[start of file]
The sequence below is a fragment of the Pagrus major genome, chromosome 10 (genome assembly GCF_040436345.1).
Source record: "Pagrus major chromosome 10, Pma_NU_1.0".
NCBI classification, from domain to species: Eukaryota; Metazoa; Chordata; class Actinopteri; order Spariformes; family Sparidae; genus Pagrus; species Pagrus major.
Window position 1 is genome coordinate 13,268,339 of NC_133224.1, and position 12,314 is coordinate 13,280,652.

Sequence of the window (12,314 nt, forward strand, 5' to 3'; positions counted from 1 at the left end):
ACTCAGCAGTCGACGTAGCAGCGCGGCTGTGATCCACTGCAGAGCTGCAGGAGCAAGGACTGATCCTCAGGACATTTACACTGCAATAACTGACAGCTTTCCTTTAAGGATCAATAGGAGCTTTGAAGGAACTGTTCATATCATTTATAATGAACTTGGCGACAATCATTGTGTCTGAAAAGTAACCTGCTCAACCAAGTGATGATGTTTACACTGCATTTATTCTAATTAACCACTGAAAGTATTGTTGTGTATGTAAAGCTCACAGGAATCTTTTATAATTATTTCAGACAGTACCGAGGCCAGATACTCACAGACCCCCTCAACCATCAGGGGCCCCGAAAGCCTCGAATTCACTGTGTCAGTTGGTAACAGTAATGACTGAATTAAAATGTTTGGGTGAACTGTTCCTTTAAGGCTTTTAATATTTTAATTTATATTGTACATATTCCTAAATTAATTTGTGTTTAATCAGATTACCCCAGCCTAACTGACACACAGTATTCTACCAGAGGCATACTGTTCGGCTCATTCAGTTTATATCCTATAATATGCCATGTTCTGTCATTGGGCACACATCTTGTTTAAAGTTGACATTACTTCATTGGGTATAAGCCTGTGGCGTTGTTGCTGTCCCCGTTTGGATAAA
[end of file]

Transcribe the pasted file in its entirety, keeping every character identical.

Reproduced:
The sequence below is a fragment of the Pagrus major genome, chromosome 10 (genome assembly GCF_040436345.1).
Source record: "Pagrus major chromosome 10, Pma_NU_1.0".
NCBI classification, from domain to species: Eukaryota; Metazoa; Chordata; class Actinopteri; order Spariformes; family Sparidae; genus Pagrus; species Pagrus major.
Window position 1 is genome coordinate 13,268,339 of NC_133224.1, and position 12,314 is coordinate 13,280,652.

Sequence of the window (12,314 nt, forward strand, 5' to 3'; positions counted from 1 at the left end):
ACTCAGCAGTCGACGTAGCAGCGCGGCTGTGATCCACTGCAGAGCTGCAGGAGCAAGGACTGATCCTCAGGACATTTACACTGCAATAACTGACAGCTTTCCTTTAAGGATCAATAGGAGCTTTGAAGGAACTGTTCATATCATTTATAATGAACTTGGCGACAATCATTGTGTCTGAAAAGTAACCTGCTCAACCAAGTGATGATGTTTACACTGCATTTATTCTAATTAACCACTGAAAGTATTGTTGTGTATGTAAAGCTCACAGGAATCTTTTATAATTATTTCAGACAGTACCGAGGCCAGATACTCACAGACCCCCTCAACCATCAGGGGCCCCGAAAGCCTCGAATTCACTGTGTCAGTTGGTAACAGTAATGACTGAATTAAAATGTTTGGGTGAACTGTTCCTTTAAGGCTTTTAATATTTTAATTTATATTGTACATATTCCTAAATTAATTTGTGTTTAATCAGATTACCCCAGCCTAACTGACACACAGTATTCTACCAGAGGCATACTGTTCGGCTCATTCAGTTTATATCCTATAATATGCCATGTTCTGTCATTGGGCACACATCTTGTTTAAAGTTGACATTACTTCATTGGGTATAAGCCTGTGGCGTTGTTGCTGTCCCCGTTTGGATAAA